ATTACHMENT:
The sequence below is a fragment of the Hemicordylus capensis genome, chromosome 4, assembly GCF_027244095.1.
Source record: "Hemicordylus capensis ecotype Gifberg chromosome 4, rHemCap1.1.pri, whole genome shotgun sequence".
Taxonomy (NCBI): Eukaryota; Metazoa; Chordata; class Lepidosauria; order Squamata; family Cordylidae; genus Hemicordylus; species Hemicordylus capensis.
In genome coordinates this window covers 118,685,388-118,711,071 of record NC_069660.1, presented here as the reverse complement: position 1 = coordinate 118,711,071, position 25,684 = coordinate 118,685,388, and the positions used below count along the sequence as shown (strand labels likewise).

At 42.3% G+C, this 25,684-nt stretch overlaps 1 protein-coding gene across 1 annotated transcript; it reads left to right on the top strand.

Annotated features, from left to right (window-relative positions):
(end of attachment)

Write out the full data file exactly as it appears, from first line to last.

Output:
The sequence below is a fragment of the Hemicordylus capensis genome, chromosome 4, assembly GCF_027244095.1.
Source record: "Hemicordylus capensis ecotype Gifberg chromosome 4, rHemCap1.1.pri, whole genome shotgun sequence".
Taxonomy (NCBI): Eukaryota; Metazoa; Chordata; class Lepidosauria; order Squamata; family Cordylidae; genus Hemicordylus; species Hemicordylus capensis.
In genome coordinates this window covers 118,685,388-118,711,071 of record NC_069660.1, presented here as the reverse complement: position 1 = coordinate 118,711,071, position 25,684 = coordinate 118,685,388, and the positions used below count along the sequence as shown (strand labels likewise).

At 42.3% G+C, this 25,684-nt stretch overlaps 1 protein-coding gene across 1 annotated transcript; it reads left to right on the top strand.

Annotated features, from left to right (window-relative positions):